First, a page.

I had a Friday off on an absolutely gorgeous day, so Chet and I decided to road trip up into Tennessee to check out some waterfalls. First up, well, lunch. Hey it was my day off and I slept in! I like finding local places to eat so I took to Yelp and found Collins River BBQ & Cafe in McMinnville, Tn. According to its Facebook page they recently won “Best of the Best BBQ in Warren County,” plus they have local micro-brewed beer on draft. Sounds like a place not to be missed, and we were not disappointed. It’s an old building, full of character and decorated with odds and ends like old potato sacks, a guitar made of license plates, and an old canoe hanging from the ceiling.
Chet had a pulled pork sandwich, homemade onion rings with a dipping sauce, and black beans with a bit of a cinnamon kick. I had just the sandwich, plus stolen bites off Chet’s plate. It was all yummy. They carry beer from Calfkiller Brewing Company which is about 30 miles down the road in Sparta, Tennessee. I tried to Fire Roasted Coffee Stout while Chet sampled an ale called Smokey Treat. Of course, I thought mine was the best but they were both really good.
Well fueled up, it was time to actually go find those waterfalls. Our first stop was Rock Island State Park in Rock Island, Tn. This lovely park is located along the Caney Fork River Gorge, where the Caney Fork, Collins, and Rocky rivers come together.
Great Falls is a 30 foot horseshoe fall, directly accessible from the parking lot of a picnic area. When we were there, there was only water coming over a part of it. There is a dam upstream, though, and when TVA releases water from the dam, the whole fall disappears under water!
Next to Great Falls is an old 19th century textile mill once powered by the falls, and across the street is the charming “Spring Castle.” Basically it is a fancy spring house built while the textile mill was in operation. The water behind the wall in the reservoir served the mill and local houses, plus provided fire protection which was very important since fires at textile mills were common.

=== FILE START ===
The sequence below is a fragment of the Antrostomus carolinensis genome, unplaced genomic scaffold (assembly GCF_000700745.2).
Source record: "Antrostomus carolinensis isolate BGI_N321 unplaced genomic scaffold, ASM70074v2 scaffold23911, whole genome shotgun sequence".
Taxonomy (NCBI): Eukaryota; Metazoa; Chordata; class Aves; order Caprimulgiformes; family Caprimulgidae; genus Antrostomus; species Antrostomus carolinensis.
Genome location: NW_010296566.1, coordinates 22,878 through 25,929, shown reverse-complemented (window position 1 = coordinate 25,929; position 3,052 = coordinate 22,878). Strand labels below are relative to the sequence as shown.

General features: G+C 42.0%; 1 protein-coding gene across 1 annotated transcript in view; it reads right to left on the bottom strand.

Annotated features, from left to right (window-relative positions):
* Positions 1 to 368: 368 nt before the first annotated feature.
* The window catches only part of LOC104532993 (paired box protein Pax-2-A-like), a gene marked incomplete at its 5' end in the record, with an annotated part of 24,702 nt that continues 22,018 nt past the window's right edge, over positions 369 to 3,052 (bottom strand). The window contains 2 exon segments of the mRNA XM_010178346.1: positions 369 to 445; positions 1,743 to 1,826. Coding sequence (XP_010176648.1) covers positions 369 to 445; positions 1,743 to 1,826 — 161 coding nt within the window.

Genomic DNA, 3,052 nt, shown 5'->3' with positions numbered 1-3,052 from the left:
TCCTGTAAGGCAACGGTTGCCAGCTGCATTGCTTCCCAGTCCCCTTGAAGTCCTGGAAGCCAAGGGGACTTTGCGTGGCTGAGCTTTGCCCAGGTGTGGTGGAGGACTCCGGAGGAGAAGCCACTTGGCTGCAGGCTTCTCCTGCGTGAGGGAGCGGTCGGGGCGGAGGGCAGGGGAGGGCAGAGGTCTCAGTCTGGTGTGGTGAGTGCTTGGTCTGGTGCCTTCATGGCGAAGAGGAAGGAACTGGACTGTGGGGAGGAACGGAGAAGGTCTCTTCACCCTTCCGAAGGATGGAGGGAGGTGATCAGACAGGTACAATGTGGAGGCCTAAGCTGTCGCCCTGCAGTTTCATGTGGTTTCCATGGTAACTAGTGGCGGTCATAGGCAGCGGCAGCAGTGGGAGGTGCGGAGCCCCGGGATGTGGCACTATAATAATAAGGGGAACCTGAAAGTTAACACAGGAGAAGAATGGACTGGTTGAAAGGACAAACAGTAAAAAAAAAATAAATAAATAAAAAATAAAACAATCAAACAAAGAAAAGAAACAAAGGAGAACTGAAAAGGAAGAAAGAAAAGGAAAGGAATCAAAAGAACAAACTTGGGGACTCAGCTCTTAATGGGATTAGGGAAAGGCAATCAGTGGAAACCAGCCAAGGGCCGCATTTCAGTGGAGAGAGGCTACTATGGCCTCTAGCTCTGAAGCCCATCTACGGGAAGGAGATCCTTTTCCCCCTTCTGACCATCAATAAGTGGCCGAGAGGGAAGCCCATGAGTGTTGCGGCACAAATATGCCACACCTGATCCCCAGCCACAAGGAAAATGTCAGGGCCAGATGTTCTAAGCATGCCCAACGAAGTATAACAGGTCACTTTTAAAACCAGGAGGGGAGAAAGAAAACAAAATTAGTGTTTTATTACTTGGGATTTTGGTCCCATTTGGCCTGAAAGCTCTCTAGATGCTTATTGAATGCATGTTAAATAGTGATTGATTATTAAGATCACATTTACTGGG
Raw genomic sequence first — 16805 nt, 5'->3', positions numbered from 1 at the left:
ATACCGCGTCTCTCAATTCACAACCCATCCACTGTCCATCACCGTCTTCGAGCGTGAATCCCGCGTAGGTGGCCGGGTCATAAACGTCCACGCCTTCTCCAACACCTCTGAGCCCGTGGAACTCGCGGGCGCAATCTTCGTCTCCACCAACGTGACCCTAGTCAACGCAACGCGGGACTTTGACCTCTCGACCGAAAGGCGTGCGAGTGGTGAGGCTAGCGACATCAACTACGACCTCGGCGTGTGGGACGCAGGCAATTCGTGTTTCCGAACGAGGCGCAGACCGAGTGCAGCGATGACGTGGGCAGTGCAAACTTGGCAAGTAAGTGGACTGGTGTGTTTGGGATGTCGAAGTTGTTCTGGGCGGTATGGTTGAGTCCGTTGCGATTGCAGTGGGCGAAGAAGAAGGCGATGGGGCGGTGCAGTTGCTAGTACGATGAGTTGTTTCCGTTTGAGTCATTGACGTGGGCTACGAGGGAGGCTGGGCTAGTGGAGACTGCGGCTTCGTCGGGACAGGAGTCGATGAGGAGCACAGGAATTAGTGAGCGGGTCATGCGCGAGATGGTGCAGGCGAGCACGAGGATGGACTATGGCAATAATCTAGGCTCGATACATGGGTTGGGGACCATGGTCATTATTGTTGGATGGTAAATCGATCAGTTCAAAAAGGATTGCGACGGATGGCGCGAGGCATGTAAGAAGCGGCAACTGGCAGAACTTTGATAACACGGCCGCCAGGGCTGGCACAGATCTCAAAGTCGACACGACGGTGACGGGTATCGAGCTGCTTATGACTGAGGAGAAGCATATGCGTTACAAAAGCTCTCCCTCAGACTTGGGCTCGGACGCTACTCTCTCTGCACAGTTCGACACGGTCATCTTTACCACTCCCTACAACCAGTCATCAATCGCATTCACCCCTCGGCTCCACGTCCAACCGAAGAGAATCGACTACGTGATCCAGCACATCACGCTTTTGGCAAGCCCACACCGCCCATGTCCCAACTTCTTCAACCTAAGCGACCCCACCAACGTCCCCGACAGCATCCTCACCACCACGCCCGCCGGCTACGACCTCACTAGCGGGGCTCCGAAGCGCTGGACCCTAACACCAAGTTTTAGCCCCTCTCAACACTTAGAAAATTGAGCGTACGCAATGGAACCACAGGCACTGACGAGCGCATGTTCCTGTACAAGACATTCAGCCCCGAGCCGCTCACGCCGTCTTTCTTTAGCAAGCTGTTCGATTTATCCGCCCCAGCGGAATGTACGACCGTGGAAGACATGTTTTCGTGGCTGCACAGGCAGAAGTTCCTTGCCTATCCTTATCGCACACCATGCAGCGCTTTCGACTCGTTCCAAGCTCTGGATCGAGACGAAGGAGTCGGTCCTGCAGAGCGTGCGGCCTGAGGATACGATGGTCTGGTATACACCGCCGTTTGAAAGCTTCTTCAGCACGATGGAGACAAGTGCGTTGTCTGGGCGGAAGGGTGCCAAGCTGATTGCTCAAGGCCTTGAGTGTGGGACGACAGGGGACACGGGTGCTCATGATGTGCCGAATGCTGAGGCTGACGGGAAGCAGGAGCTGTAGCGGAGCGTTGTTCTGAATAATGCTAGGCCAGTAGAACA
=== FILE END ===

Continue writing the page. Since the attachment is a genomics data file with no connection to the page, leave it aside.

Next we walked down a short, steep path to a point downstream of the falls but at river level. As I mentioned before, TVA will sometimes flood the gorge, creating a raging river with dangerous currents. They really want you to be careful!
After climbing back up out of the gorge, we drove around to the other side of the park to see Twin Falls. This 80 foot tall, 200 foot wide waterfall is visible from a parking area, but we opted to take a short gently sloping trail down to river level and then walked along a level path next to the river to get good views of the falls.
Next up was Burgess Falls State Park and Natural Area, a small park about 20 miles down the road. There, the Falling Waters River flows through a steep gorge, dropping 250 feet in less than a mile. Leaving from the parking area at the nature center, the River Trail is a gentle, shady path along the river giving you views of three waterfalls, the remains of an old bridge, numerous seeps, and if you’re lucky a wildflower or two.
The first fall is Little Falls, some places called Upper Falls, a 30 foot cascade.
As the river flows on downstream, it cuts further into the gorge and picks up intensity until it drops another 80 feet at Middle Falls.
It’s hard to tell much about scale from a photo,but if you zoom up on the one on the left, you might be able to make out a group of 4 guys fishing from the rocks. A couple of guys had strung up hammocks in the trees facing the waterfall – what a beautiful spot to relax in, huh? I had no hammock, so I had to make do with a perfectly sloped boulder.
The final waterfall for the day was Ozone Falls, about an hour’s drive down I-40 just past Crossville, Tennessee. This one was a short walk from the parking area to the top of the falls, but the best view comes from a short rocky trail down to the plunge pool.
At this point, it was getting close to 5:30, we were both starving, and we still had a 2 and half or 3 hour drive before we’d get home. Chet had the brilliant idea of taking a route home that would take us through Chattanooga, where we could stop and have dinner at one of the many brewpubs there. Great idea! Off we went down US 27 to Chattanooga.
After some quick internet research, we picked The Terminal Brewhouse, a locally owned brewpub located right next door to the Chattanooga Choo Choo. This building was built in 1910 as the Terminal Hotel to provide lodging for travelers. The location turned out to be a great thing for us, because we had about a 30 minute wait for our table. We just walked next door and explored the old train station.
We ended the day with good food and another sampling of craft beer. I tried their oatmeal stout and Chet had their witbier.
It was a great ending to a wonderful day!